Handbook on the Knowledge Economy, Volume Two

Handbook on the Knowledge Economy, Volume Two

Elgar original reference

Edited by David Rooney, Greg Hearn and Tim Kastelle

Readers with interests in managing knowledge- and innovation-intensive businesses and those who are seeking new insights about how knowledge economies work will find this book an invaluable reference tool. Chapters deal with issues such as open innovation, wellbeing, and digital work that managers and policymakers are increasingly asked to respond to. Contributors to the Handbook are globally recognised experts in their fields providing valuable guidance.

Chapter 14: Knowledge-based Business Models: A Digital Network Strategy

Tim Kastelle

Subjects: business and management, knowledge management, organisational innovation, public management, innovation and technology, innovation policy, knowledge management, organisational innovation, politics and public policy, public administration and management, public policy


Tim Kastelle BUILDING KNOWLEDGE-BASED BUSINESS MODELS Business models describe the logic that organizations use to turn resources and competencies into economic value (Teece, 2010). There are many different business models (see Baden-Fuller and Morgan, 2010; Osterwalder and Pigneur, 2010) but they all tend to include common components. The first academic description of business models came from Henry Chesbrough (2003, 2006). His version suggests that an effective business model has clear definitions of the target market, the value proposition for this market, the economic logic (costs and revenues), how the value chain and value network are best constructed and the competitive advantage brought to bear by the organization. The value proposition is concerned with how to best meet customer needs. In many cases, effective value propositions have been built on competitive advantages based on the physical production of goods. For example, low cost products and services are usually dependent upon economies of scale in production. Differentiated products and services are built upon advantages such as superior quality or access to unique raw materials. As we move into an economy where an increasing number of business models are built around knowledge-based assets, it is increasingly difficult to build value propositions on advantages grounded in physical things (Wirtz et al., 2010). Consequently, the question of how to build value propositions in knowledge-based organizations is growing in importance. One way to learn about how to do this effectively is to study the business models built by digital organizations. These firms are nearly always knowledge-based,...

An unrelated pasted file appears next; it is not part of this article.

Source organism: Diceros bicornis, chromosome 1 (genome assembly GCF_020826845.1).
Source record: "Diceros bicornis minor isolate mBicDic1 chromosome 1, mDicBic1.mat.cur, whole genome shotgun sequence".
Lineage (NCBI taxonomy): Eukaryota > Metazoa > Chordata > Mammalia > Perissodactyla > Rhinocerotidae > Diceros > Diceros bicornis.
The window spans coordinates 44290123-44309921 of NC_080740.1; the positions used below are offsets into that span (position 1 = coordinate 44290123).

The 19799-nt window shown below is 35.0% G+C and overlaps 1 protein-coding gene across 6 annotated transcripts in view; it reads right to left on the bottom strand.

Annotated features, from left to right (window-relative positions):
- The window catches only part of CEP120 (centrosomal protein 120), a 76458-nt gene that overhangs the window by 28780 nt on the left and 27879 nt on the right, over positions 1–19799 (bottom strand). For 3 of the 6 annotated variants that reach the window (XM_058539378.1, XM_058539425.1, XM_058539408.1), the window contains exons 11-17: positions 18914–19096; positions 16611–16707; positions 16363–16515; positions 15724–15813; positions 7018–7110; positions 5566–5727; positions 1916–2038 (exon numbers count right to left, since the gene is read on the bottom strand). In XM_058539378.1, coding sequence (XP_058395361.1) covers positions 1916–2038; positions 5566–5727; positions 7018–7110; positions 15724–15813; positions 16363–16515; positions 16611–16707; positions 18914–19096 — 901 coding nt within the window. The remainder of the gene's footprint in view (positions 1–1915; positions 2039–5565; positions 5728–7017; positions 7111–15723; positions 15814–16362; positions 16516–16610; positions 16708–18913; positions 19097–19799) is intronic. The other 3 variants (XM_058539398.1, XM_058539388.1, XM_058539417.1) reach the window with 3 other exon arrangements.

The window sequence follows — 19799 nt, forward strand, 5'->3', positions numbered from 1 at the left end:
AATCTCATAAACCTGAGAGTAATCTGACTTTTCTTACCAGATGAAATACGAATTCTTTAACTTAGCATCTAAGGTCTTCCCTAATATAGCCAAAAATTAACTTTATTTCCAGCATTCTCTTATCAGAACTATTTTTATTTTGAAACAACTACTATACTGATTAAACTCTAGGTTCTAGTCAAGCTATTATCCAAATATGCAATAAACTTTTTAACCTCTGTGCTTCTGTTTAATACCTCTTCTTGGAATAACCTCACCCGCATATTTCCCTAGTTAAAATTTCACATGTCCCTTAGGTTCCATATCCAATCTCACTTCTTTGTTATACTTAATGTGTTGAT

You are not authenticated to view the full text of this chapter or article.

Elgaronline requires a subscription or purchase to access the full text of books or journals. Please login through your library system or with your personal username and password on the homepage.

Non-subscribers can freely search the site, view abstracts/ extracts and download selected front matter and introductory chapters for personal use.

Your library may not have purchased all subject areas. If you are authenticated and think you should have access to this title, please contact your librarian.

Further information